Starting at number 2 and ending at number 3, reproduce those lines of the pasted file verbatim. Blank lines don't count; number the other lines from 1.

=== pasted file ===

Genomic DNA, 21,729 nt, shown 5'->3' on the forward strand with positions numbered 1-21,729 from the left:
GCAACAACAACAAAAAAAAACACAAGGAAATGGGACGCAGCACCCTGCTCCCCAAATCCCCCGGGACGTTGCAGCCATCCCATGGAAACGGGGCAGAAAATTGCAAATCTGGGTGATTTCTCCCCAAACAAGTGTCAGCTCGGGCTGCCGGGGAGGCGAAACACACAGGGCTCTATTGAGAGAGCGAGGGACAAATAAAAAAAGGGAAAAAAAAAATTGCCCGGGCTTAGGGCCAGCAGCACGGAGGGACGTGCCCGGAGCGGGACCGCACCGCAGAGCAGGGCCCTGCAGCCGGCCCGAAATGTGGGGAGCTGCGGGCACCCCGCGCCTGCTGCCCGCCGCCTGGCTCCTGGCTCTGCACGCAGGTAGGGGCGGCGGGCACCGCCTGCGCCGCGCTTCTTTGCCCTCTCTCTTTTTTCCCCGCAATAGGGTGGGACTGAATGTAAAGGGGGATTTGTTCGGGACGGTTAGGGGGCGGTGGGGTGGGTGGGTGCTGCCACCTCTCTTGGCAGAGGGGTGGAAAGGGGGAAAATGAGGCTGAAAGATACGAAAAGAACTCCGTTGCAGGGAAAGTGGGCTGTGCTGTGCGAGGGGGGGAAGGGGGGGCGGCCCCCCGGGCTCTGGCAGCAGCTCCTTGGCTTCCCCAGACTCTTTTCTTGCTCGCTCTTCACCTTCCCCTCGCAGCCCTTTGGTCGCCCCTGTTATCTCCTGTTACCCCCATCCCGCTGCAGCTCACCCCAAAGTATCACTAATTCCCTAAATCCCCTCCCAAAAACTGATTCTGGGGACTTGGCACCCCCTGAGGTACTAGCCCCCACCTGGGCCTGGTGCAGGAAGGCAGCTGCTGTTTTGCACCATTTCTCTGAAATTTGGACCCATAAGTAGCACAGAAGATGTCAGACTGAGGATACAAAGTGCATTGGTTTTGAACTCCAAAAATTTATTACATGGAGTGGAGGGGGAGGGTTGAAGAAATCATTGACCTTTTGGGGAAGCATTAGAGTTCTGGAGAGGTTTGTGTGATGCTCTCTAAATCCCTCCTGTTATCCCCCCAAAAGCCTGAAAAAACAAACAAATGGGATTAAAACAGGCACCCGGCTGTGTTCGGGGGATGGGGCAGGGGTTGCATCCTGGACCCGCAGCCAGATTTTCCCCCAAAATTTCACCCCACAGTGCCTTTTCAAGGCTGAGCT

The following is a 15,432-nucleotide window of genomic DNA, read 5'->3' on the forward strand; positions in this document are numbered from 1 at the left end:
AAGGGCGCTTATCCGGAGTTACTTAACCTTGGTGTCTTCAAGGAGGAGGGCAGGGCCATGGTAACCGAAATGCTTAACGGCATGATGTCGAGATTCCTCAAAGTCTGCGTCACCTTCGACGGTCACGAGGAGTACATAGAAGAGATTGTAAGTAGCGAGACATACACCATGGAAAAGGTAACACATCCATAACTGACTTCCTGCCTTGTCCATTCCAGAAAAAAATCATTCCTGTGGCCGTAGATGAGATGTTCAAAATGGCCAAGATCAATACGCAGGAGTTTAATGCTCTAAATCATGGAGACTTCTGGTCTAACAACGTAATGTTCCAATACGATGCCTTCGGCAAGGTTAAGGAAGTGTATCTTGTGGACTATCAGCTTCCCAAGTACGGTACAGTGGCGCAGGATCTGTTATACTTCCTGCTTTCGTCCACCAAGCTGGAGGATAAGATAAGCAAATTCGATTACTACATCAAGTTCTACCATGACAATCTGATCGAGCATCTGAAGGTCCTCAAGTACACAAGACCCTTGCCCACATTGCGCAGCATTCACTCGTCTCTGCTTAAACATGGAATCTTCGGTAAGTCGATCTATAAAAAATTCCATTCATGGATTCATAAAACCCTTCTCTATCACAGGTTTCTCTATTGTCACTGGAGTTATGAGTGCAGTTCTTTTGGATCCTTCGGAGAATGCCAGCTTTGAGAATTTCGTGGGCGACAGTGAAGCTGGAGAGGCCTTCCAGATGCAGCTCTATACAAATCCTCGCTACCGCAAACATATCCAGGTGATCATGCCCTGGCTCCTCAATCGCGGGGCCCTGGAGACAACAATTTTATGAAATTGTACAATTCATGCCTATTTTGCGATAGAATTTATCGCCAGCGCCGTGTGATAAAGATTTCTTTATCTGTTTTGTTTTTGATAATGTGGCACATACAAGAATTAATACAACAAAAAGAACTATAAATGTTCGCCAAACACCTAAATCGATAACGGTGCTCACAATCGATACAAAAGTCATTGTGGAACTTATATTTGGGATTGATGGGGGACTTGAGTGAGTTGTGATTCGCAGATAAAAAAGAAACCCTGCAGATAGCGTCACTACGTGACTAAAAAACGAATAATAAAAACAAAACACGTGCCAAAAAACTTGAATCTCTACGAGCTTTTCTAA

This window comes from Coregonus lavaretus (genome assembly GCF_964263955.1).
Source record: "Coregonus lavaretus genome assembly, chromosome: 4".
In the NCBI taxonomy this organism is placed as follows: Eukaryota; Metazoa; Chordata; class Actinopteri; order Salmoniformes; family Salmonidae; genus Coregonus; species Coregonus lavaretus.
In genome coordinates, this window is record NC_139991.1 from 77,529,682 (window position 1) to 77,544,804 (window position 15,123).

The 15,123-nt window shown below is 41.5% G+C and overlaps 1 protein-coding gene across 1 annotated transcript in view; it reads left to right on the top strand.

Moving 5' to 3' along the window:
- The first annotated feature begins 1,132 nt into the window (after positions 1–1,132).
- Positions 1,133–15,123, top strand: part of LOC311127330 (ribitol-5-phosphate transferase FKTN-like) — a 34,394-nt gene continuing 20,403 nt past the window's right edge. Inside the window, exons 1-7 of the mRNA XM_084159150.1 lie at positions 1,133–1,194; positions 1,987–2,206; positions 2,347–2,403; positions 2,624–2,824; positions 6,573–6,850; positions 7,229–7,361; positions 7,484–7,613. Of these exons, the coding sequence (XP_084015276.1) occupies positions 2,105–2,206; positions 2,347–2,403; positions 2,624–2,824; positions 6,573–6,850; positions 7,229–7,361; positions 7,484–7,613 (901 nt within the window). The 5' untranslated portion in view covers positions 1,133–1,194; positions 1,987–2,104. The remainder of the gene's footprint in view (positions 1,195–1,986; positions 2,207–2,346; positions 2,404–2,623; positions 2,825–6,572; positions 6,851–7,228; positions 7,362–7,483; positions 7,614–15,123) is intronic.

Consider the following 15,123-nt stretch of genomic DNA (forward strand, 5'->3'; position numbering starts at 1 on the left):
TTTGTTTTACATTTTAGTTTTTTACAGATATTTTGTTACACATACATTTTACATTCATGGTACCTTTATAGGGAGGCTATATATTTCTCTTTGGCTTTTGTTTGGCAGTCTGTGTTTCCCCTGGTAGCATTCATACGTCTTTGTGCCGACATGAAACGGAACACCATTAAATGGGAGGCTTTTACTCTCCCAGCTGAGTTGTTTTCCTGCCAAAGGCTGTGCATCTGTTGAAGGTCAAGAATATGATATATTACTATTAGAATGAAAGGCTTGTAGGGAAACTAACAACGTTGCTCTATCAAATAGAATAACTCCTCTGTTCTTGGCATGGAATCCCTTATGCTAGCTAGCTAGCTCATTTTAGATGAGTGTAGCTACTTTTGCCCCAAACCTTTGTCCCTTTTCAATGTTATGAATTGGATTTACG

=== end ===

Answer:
GCAACAACAACAAAAAAAAACACAAGGAAATGGGACGCAGCACCCTGCTCCCCAAATCCCCCGGGACGTTGCAGCCATCCCATGGAAACGGGGCAGAAAATTGCAAATCTGGGTGATTTCTCCCCAAACAAGTGTCAGCTCGGGCTGCCGGGGAGGCGAAACACACAGGGCTCTATTGAGAGAGCGAGGGACAAATAAAAAAAGGGAAAAAAAAAATTGCCCGGGCTTAGGGCCAGCAGCACGGAGGGACGTGCCCGGAGCGGGACCGCACCGCAGAGCAGGGCCCTGCAGCCGGCCCGAAATGTGGGGAGCTGCGGGCACCCCGCGCCTGCTGCCCGCCGCCTGGCTCCTGGCTCTGCACGCAGGTAGGGGCGGCGGGCACCGCCTGCGCCGCGCTTCTTTGCCCTCTCTCTTTTTTCCCCGCAATAGGGTGGGACTGAATGTAAAGGGGGATTTGTTCGGGACGGTTAGGGGGCGGTGGGGTGGGTGGGTGCTGCCACCTCTCTTGGCAGAGGGGTGGAAAGGGGGAAAATGAGGCTGAAAGATACGAAAAGAACTCCGTTGCAGGGAAAGTGGGCTGTGCTGTGCGAGGGGGGGAAGGGGGGGCGGCCCCCCGGGCTCTGGCAGCAGCTCCTTGGCTTCCCCAGACTCTTTTCTTGCTCGCTCTTCACCTTCCCCTCGCAGCCCTTTGGTCGCCCCTGTTATCTCCTGTTACCCCCATCCCGCTGCAGCTCACCCCAAAGTATCACTAATTCCCTAAATCCCCTCCCAAAAACTGATTCTGGGGACTTGGCACCCCCTGAGGTACTAGCCCCCACCTGGGCCTGGTGCAGGAAGGCAGCTGCTGTTTTGCACCATTTCTCTGAAATTTGGACCCATAAGTAGCACAGAAGATGTCAGACTGAGGATACAAAGTGCATTGGTTTTGAACTCCAAAAATTTATTACATGGAGTGGAGGGGGAGGGTTGAAGAAATCATTGACCTTTTGGGGAAGCATTAGAGTTCTGGAGAGGTTTGTGTGATGCTCTCTAAATCCCTCCTGTTATCCCCCCAAAAGCCTGAAAAAACAAACAAATGGGATTAAAACAGGCACCCGGCTGTGTTCGGGGGATGGGGCAGGGGTTGCATCCTGGACCCGCAGCCAGATTTTCCCCCAAAATTTCACCCCACAGTGCCTTTTCAAGGCTGAGCT

The following is a 15,432-nucleotide window of genomic DNA, read 5'->3' on the forward strand; positions in this document are numbered from 1 at the left end: